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ST. PATRICK'S

PRAYER BOOK.

BY

Rev. J. E. NOLAN, O.D.C.

PERMISSU SUPERIORUM.

DUBLIN: J. DUFFY & SONS, WELLINGTON QUAY.

1883.

10 TO THE MEMORY OF

JOHN MAC HALE,

ARCHBISHOP OF TUAM,

PRIEST, PATRIOT, AND POET,

FOREMOST LOVER OF HIS COUNTRY AND

HER LANGUAGE,

THIS MEMORIAL TO THE NAME OF

ST. PATRICK

IS RELIGIOUSLY DEDICATED,

PREFACE.

The mission of this Prayer Book is learning and piety. Its immediate object is to encouragethe study of Irish ; its remote (second in order of time, but first in order of merit), is to serve religion. To study Irish is a healthy mental exercise, and the acquisition of it, in addition to the language one speaks, is an accomplishment of a very high order. “A man that knows two languages is twice a man." The neglect of a national language is an index of national mental degradation. In Ireland the Irish language seems to be the only remaining sign by which our distinct nationality may be known, and that too has been nearly wiped out by internal causes and foreign influences. It is time lost to lament over the dead past, which may be remedied only by acting in the living present.

The spirit that is abroad in favour of the Irish language, from Philadelphia to Berlin, should stir up the national mind of Ireland (not proverbially lethargic) to a sense of national and religious duty-viz., the con. servation of her own language. From Cork to the Causeway, as from Dublin to Clifden, there is an innate love for the language of Ireland in the heart of every Irishman, which requires but little effort to be quickened into a practical external development. The language of Ireland is a golden vase in which are enshrined the precious deposit of our history, the traditions of our country, the abiding proofs of the high culture of the men of our race. To guard such a treasure is a pious duty—“THE CARE OF THE NATIONAL LANGUAGE IS A SACRLD TRUST."

Study, like many other human acts, taken in the abstract, is neither sinful nor meritorious. If this Prayer Book be used for study alone, it will fall very far short of its object ; but if studied “with a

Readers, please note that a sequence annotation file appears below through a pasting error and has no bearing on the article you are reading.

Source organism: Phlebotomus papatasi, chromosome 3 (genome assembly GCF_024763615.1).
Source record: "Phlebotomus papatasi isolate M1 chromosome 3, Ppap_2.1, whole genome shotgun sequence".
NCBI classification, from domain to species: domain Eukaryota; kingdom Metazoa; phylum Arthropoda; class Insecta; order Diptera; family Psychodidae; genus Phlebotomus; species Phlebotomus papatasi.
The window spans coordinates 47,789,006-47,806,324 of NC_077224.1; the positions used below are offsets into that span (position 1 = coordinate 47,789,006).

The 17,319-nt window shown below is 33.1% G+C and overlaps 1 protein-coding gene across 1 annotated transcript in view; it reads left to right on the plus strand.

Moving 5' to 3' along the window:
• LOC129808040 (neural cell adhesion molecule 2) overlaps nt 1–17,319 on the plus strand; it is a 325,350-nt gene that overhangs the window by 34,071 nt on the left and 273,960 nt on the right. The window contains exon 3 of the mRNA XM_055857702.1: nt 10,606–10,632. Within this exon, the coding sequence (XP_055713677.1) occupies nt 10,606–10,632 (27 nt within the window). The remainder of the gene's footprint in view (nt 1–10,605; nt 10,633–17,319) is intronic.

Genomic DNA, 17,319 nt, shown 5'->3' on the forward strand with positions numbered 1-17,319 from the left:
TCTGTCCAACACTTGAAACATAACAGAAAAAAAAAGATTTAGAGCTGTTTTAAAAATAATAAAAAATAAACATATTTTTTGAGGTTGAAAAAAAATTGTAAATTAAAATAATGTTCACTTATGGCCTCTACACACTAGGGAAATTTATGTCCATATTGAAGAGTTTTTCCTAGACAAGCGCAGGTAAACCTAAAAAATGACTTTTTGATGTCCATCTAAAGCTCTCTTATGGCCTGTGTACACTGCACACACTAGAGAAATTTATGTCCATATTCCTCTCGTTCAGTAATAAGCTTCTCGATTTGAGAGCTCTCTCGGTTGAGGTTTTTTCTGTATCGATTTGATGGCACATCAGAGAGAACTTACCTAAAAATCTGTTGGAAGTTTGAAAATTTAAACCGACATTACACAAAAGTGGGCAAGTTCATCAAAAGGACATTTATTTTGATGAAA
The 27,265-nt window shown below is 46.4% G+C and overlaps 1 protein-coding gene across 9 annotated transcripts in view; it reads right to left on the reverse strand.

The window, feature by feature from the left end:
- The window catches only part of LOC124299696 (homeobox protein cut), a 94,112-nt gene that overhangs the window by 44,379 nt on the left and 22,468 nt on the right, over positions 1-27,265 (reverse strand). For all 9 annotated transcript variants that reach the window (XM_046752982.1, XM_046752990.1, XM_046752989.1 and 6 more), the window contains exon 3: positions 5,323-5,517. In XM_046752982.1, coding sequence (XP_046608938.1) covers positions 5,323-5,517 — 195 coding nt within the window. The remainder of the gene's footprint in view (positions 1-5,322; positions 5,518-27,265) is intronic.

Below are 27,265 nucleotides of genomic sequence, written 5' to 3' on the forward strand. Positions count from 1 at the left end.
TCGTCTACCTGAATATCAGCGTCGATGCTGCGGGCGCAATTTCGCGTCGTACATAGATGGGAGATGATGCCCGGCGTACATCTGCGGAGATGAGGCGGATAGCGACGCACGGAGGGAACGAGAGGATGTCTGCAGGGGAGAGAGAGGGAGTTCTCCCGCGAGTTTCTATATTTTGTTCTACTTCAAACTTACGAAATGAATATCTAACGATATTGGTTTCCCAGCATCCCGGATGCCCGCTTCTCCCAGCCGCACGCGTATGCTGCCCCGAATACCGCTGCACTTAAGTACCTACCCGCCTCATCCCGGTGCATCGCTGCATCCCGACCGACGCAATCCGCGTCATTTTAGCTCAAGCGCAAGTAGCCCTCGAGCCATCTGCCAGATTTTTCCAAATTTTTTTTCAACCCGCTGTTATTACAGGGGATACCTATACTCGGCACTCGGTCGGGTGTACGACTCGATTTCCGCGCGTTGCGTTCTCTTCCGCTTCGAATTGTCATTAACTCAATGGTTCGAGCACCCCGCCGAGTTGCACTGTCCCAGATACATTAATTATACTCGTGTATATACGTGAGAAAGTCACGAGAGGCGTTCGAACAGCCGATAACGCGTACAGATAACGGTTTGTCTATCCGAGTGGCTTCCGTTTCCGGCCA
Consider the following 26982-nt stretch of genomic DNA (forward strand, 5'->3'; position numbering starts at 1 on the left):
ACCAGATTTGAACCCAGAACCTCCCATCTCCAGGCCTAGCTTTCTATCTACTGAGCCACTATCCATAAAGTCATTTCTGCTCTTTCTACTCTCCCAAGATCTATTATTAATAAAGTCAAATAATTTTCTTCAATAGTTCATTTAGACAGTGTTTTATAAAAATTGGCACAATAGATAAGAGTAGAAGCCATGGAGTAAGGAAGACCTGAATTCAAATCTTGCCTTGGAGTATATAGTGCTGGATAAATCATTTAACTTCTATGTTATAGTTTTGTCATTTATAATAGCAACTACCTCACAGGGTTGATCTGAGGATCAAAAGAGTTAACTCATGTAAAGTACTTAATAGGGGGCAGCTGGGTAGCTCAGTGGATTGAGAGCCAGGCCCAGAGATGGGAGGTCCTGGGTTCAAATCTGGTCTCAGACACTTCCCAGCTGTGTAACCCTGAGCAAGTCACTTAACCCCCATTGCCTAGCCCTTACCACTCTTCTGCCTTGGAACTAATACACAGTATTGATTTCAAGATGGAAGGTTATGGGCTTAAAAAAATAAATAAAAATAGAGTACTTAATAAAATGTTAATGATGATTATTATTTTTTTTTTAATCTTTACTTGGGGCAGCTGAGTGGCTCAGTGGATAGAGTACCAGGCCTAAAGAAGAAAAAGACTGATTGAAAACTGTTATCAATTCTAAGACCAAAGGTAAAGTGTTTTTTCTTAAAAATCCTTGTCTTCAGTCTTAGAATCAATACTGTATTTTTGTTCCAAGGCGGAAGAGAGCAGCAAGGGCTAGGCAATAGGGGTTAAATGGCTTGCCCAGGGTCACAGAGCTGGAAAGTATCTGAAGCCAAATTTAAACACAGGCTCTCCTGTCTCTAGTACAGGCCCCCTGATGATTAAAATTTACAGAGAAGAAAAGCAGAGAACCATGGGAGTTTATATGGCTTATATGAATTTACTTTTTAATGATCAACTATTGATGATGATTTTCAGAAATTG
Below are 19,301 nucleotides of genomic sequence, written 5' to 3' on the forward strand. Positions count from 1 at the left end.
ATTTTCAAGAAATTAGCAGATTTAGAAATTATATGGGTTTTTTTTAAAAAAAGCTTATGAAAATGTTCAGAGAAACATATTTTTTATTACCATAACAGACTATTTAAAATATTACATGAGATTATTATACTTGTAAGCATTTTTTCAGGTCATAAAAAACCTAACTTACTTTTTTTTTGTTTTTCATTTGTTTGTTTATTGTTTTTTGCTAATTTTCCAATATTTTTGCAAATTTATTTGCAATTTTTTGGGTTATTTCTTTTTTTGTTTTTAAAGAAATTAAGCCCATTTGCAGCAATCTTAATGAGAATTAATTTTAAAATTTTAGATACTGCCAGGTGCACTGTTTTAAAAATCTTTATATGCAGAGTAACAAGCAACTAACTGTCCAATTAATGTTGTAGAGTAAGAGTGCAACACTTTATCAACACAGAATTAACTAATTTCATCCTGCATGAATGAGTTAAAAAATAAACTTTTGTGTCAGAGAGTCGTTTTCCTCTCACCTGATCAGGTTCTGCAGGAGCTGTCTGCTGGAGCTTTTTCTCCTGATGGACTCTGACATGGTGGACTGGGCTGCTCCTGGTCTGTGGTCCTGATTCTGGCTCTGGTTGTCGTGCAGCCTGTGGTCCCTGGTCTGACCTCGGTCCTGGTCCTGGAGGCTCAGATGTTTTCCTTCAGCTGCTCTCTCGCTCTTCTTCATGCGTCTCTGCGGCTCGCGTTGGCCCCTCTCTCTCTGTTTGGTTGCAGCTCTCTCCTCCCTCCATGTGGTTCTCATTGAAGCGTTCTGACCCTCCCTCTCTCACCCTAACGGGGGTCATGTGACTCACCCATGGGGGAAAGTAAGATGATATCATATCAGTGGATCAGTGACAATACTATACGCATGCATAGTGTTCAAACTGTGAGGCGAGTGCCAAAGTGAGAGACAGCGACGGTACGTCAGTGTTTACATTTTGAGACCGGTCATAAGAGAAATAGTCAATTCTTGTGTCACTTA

; good intention,” it becomes meritorious, and will be the means of acquiring a higher and holier knowledge of God, not scholastic but devotional. Learning and piety should go hand in hand, help. ing each other as one brother helps another. “A brother who is helped by his brother is like a strong city'-Prov. xviii., 19. The city is the soul. Strengthen it by opposing learning and piety to the twin enemies, ignorance and irreligion,

Apocryphal prayers, like those condemned by the Church, find no place here. Of the latter class is the prayer said to be written by St. John the Evangelist, and found in the tomb of our Lord, to the recital of which the performance of won derful prodigies is foolishly attributed. From the Prayers at Mass are carefully excluded translations not only not permitted, but positively prohibited by Holy Church. And yet, notwithstanding these condemnations and conscience-binding prohibitions, both apocryphal and condemned prayers have found their way into Catholic Prayer Books of wide circulation, to the discredit of religion and spiritual loss of the faithful.

If the Morning or Evening Prayers be considered too short, the Hymn of St. Patrick, whose praise s in itself, a third part of the Rosary, or a Peni. tential Psalm, could be profitably added. The Litany of Jesus, as in the Morning Prayers, is approved by our Holy Father the Pope, and it is the only Litany of Jesus permitted to be publicly recited in the Church. The name of St. Patrick is inserted in the “Confiteor,” conformable to a practice of time immemorial amongst the Irish:

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